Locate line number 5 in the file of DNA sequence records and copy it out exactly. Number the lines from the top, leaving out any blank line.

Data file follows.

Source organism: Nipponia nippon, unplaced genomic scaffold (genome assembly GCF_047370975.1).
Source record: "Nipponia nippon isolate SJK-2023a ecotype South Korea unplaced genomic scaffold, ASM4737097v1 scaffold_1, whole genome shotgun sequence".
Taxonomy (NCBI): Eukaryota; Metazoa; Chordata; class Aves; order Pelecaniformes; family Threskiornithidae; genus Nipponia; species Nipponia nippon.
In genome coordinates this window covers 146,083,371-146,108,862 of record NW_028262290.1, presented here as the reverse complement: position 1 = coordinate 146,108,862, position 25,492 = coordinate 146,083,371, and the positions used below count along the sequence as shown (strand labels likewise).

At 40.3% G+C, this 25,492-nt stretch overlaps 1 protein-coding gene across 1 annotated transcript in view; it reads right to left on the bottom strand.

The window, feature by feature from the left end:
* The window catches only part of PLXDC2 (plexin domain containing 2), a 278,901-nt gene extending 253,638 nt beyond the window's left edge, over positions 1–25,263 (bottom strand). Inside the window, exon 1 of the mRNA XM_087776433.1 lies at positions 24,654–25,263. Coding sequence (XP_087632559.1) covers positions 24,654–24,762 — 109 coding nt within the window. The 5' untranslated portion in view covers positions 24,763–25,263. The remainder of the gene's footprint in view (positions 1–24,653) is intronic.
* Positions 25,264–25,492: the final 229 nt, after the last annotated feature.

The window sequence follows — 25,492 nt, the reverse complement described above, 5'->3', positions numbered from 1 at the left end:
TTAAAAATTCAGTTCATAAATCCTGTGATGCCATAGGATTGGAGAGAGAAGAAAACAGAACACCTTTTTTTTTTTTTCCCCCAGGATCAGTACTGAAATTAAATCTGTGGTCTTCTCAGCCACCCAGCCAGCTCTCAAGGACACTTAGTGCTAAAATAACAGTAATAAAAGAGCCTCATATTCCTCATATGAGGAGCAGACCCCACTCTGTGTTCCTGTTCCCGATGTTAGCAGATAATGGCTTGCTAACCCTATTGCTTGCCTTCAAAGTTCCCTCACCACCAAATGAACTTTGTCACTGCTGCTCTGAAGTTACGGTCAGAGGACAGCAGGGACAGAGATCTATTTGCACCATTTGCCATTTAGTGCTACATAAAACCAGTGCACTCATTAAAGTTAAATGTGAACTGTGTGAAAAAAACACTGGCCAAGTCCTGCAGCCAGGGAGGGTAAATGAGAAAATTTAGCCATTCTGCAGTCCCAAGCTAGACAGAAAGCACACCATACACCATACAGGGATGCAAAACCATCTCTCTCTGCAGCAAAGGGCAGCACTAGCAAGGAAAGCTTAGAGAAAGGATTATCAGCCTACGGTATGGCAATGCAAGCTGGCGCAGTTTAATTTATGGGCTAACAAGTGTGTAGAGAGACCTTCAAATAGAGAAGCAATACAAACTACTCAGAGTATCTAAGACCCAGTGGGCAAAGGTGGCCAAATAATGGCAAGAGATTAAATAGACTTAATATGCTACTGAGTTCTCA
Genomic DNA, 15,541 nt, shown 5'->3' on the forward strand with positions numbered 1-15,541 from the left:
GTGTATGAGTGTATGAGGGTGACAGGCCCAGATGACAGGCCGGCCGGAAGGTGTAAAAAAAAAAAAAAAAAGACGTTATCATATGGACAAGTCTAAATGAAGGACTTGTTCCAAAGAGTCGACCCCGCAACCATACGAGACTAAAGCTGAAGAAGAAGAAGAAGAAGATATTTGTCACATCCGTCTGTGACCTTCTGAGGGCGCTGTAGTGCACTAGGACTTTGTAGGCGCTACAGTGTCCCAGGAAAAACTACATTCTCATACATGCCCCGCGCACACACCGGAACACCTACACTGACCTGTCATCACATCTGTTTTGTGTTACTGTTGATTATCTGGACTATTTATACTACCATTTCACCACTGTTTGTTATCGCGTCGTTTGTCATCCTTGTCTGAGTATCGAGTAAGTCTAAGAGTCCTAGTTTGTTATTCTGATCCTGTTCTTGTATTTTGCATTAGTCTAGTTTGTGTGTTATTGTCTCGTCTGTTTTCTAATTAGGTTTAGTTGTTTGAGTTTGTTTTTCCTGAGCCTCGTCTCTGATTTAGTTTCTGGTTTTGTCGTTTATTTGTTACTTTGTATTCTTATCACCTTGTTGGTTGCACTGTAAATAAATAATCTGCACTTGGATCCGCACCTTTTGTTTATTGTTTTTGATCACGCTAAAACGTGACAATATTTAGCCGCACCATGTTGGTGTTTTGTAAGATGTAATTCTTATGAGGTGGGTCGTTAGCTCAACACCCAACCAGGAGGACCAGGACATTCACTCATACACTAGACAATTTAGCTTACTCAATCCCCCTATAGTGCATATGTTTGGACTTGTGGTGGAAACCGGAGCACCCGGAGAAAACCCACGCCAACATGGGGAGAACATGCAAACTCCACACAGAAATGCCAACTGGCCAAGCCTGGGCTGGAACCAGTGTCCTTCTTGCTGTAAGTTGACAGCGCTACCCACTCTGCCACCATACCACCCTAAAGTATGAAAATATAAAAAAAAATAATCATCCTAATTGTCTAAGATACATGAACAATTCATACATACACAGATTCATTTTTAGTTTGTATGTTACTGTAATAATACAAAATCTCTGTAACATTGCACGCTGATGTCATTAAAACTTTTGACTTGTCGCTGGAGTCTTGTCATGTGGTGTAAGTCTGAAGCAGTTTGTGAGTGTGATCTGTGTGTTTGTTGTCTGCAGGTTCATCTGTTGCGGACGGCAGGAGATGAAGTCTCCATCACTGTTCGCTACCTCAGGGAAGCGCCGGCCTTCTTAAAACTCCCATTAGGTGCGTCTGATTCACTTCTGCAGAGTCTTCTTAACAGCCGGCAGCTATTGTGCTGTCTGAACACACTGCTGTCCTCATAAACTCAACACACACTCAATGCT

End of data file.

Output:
At 40.3% G+C, this 25,492-nt stretch overlaps 1 protein-coding gene across 1 annotated transcript in view; it reads right to left on the bottom strand.